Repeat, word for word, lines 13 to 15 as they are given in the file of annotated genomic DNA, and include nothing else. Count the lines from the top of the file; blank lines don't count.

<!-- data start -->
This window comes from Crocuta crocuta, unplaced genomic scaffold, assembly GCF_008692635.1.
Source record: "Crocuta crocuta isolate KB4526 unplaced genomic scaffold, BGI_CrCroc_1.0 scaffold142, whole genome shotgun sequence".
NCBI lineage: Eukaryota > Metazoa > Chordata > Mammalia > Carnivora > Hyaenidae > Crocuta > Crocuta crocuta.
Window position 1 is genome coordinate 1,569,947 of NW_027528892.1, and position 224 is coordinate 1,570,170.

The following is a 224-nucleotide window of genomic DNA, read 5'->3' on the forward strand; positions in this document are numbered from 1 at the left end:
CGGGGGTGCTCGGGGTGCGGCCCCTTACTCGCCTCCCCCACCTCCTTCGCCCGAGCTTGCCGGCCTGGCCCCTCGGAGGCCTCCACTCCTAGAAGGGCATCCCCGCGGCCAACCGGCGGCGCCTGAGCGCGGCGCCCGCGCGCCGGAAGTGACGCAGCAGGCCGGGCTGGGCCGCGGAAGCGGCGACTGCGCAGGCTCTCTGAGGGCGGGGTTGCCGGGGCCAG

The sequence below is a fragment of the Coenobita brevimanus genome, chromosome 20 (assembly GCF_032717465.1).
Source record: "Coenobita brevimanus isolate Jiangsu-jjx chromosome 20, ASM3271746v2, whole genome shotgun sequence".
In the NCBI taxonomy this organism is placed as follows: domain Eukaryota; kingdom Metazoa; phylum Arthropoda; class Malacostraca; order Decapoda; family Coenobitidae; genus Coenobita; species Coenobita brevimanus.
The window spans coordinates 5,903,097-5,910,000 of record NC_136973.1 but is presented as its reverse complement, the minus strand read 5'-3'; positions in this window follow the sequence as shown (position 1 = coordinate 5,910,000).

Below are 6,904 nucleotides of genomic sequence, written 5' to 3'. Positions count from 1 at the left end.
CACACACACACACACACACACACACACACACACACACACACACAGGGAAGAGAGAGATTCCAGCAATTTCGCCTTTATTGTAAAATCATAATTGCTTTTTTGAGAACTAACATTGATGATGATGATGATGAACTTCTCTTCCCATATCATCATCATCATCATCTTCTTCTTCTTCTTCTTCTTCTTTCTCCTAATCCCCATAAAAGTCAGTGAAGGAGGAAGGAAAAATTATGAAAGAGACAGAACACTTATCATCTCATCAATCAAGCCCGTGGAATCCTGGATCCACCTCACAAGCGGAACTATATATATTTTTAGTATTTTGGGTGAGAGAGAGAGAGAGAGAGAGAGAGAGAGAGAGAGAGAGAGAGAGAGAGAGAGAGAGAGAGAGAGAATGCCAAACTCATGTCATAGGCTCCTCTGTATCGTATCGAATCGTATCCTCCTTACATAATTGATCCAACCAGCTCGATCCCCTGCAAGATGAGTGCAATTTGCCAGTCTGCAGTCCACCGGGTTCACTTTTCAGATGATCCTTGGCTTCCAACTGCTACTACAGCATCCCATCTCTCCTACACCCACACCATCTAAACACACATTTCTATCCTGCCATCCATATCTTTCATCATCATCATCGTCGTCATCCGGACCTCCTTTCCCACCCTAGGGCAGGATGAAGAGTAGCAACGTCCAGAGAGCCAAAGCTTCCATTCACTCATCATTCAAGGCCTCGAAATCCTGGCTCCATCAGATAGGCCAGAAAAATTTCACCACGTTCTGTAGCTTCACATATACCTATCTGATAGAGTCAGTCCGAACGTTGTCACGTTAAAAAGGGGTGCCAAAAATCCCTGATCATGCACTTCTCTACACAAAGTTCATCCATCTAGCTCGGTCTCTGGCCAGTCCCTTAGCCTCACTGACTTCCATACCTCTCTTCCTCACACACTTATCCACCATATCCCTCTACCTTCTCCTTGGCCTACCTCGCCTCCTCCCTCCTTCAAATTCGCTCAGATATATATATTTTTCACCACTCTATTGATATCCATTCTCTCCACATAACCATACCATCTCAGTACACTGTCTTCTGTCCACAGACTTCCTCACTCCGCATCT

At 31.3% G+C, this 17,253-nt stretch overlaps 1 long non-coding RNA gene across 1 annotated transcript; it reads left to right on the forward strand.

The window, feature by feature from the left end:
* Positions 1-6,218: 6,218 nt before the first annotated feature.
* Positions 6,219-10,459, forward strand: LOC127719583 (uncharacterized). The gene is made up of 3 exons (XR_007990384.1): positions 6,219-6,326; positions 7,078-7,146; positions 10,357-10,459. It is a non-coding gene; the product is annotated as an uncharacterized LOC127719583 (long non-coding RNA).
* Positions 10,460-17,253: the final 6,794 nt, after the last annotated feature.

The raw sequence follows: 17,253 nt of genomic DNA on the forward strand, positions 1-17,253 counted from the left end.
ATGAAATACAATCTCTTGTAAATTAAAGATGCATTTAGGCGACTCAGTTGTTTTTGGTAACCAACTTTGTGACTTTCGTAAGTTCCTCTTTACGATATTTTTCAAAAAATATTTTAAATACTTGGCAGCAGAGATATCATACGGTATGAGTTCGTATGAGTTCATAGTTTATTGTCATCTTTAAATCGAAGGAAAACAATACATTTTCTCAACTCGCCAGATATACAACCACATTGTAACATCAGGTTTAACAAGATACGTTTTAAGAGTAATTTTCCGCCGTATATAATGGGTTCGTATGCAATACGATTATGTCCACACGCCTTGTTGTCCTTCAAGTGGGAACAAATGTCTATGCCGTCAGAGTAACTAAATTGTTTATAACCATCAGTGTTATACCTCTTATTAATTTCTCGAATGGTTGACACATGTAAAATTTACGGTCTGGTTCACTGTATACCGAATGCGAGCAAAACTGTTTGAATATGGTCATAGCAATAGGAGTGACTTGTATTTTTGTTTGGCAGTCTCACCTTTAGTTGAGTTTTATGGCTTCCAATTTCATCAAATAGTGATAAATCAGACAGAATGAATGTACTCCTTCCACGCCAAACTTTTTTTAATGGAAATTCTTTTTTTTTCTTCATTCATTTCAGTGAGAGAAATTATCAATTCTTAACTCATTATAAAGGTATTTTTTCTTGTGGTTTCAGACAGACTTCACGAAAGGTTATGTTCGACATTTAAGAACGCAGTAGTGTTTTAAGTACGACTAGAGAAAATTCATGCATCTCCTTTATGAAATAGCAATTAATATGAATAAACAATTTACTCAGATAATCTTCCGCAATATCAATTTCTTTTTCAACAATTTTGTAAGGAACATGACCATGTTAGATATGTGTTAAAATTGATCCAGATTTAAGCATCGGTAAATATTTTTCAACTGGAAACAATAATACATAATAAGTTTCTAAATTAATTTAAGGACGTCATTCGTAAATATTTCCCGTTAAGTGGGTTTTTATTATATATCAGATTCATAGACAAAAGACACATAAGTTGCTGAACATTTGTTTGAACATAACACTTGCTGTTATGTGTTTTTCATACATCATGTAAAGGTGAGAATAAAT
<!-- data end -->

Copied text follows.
At 31.3% G+C, this 17,253-nt stretch overlaps 1 long non-coding RNA gene across 1 annotated transcript; it reads left to right on the forward strand.

The window, feature by feature from the left end:
* Positions 1-6,218: 6,218 nt before the first annotated feature.